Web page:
Curt Roberts – 1954 Topps
  • 1962 – The Mets played their first Home Opener against the Bucs with only 12,447 fans at the Polo Grounds on a cold, drizzly day. It was Friday the 13th to boot, and the date cursed the home team. The Pirates scored the winning run on two eighth-inning wild pitches thrown by Ray Diavault, scoring Dick Groat, who had opened with a walk, to defeat New York, 4-3. The Pirates had eight hits, with five coming from the 6-7-8 hitters (Smoky Burgess, Don Hoak & Bill Mazeroski), who accounted for two runs and three RBI from the bottom of the order. Tom Sturdivant went seven innings for the win with ElRoy Face nailing down the save. 
  • 1963 – The Pirates clobbered the Reds, 12-4, at Crosley Field, but the big story was on the bump. The league decided to clamp down on balks and a record seven were called in the game, including a MLB record of four on Bob Friend (the mark lasted a month until the Braves’ Bob Shaw was caught five times), who was nonplussed by the calls. He admitted that he never adhered to the full stop rule because it had never been called before. An MLB record 924 balks were rung up during the season after umpires were instructed to enforce the rule as written. As for the game, Ducky Schofield, Bob Skinner and Billy Maz each had three hits; Roberto Clemente and Friend had two knocks each. Pete Rose collected his first MLB hit during the game, a triple, after an 0-for-11 start.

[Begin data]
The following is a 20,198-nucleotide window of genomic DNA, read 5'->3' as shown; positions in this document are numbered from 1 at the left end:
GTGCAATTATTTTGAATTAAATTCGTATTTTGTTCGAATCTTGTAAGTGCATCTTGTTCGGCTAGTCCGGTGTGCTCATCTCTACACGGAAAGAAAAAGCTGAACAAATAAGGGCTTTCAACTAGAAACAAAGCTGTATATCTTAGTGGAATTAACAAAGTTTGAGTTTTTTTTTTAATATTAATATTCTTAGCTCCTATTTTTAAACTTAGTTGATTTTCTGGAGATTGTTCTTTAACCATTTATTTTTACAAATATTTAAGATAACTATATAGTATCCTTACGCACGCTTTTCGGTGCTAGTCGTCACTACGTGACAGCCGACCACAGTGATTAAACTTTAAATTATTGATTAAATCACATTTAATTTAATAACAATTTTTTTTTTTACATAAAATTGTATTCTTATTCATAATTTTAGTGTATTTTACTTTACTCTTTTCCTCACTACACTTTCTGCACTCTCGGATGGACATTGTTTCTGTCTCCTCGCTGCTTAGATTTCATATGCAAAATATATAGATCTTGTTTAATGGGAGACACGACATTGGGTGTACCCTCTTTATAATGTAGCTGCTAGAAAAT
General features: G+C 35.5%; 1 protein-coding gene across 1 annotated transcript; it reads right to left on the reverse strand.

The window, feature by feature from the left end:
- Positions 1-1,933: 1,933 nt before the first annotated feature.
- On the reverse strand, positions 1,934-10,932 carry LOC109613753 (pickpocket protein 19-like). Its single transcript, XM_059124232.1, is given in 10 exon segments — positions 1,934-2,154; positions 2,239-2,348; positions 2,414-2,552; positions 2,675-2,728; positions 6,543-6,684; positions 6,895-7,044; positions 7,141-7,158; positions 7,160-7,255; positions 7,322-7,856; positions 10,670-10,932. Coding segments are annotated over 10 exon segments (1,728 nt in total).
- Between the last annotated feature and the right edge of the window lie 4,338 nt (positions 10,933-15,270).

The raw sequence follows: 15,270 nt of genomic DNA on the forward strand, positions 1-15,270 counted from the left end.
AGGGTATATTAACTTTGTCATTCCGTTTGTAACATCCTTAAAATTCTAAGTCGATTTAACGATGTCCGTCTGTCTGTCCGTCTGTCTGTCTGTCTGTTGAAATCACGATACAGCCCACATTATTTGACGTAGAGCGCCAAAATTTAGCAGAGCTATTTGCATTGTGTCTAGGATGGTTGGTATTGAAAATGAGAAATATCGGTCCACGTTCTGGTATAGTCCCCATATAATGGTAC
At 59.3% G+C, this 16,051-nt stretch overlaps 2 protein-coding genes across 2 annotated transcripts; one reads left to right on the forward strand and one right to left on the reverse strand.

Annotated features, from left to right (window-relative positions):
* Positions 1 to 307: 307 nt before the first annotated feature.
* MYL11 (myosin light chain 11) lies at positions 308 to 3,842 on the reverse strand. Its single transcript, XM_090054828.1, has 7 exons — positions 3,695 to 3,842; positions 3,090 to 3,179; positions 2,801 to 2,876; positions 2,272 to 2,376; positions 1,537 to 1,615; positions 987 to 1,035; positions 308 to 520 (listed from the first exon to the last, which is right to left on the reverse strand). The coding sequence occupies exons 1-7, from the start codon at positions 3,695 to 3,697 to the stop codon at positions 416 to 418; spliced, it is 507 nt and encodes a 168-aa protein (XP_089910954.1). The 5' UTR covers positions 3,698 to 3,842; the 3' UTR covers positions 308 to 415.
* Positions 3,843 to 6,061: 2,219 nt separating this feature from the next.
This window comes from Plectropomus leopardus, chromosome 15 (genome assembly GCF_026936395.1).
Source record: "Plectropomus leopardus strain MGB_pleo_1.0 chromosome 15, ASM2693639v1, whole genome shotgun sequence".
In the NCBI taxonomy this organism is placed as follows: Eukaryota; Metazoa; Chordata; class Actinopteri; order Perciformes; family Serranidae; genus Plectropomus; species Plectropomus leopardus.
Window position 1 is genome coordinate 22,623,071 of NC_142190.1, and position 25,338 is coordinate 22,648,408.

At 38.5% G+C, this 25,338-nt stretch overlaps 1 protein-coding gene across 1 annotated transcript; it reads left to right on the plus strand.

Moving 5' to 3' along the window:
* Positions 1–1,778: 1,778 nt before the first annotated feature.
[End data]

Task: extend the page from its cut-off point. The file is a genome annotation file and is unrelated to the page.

• 1964 – IF Doug Strange was born in Greenville, South Carolina. He ended his nine-year MLB run off the bench in Pittsburgh, batting .173 in 90 games. He spent a couple of seasons as minor-league depth, then joined the Marlins as a scout for a couple of more years before coming over to Pittsburgh’s Baseball Operations section in 2002. He’s now a Special Assistant to the GM. 
  • 1966 – Vern Law won his 10th straight game by a 6-0 count over the Braves at Atlanta Stadium. The Deacon gave up four hits, no walks and fanned four, never allowing a runner to advance beyond first base. Willie Stargell had a homer and three RBI while Donn Clendenon added a two-run blow to key the attack. Law then missed a month with a pulled rib muscle, lost his next outing in May (ironically against the same club, Atlanta) and finished 12-8/4.05 on the campaign. He only had fumes left in his tank, and a groin injury led to his retirement in August of ‘67. 
Vern Law – 1966 Topps
  • 1968 – Al McBean went the distance to claim a 2-1 victory over the San Francisco Giants and Gaylord Perry at Candlestick Park. McBean did it all; he tossed a three-hitter and even singled in the winning run with two outs in the seventh inning. The key play was The Great One gunning down Willie Mays at third with no outs in the seventh to keep the lid on a potential rally by the G-Men. Per BR Bullpen, Mays could recall being caught going from corner-to-corner just once in his career, and it was on this day. “Roberto Clemente threw me out on a bang-bang play at third. I should have remembered what a tremendous arm he had…” later explained the sadder-but-wiser Say Hey Kid. 
  • 1970 – LHP Ricardo Rincon was born in Cuitlahuac, Mexico. Rincon, signed as a veteran of the Mexican leagues, pitched for the Pirates from 1997-98. He went 4-10-50/3.17 with 135 K in 125 IP. Rincon was part of a combined no-hitter on July 12th, 1997 when Francisco Cordova threw nine innings of hitless ball and RR pitched a clean 10th. He was traded for Brian Giles in 1998.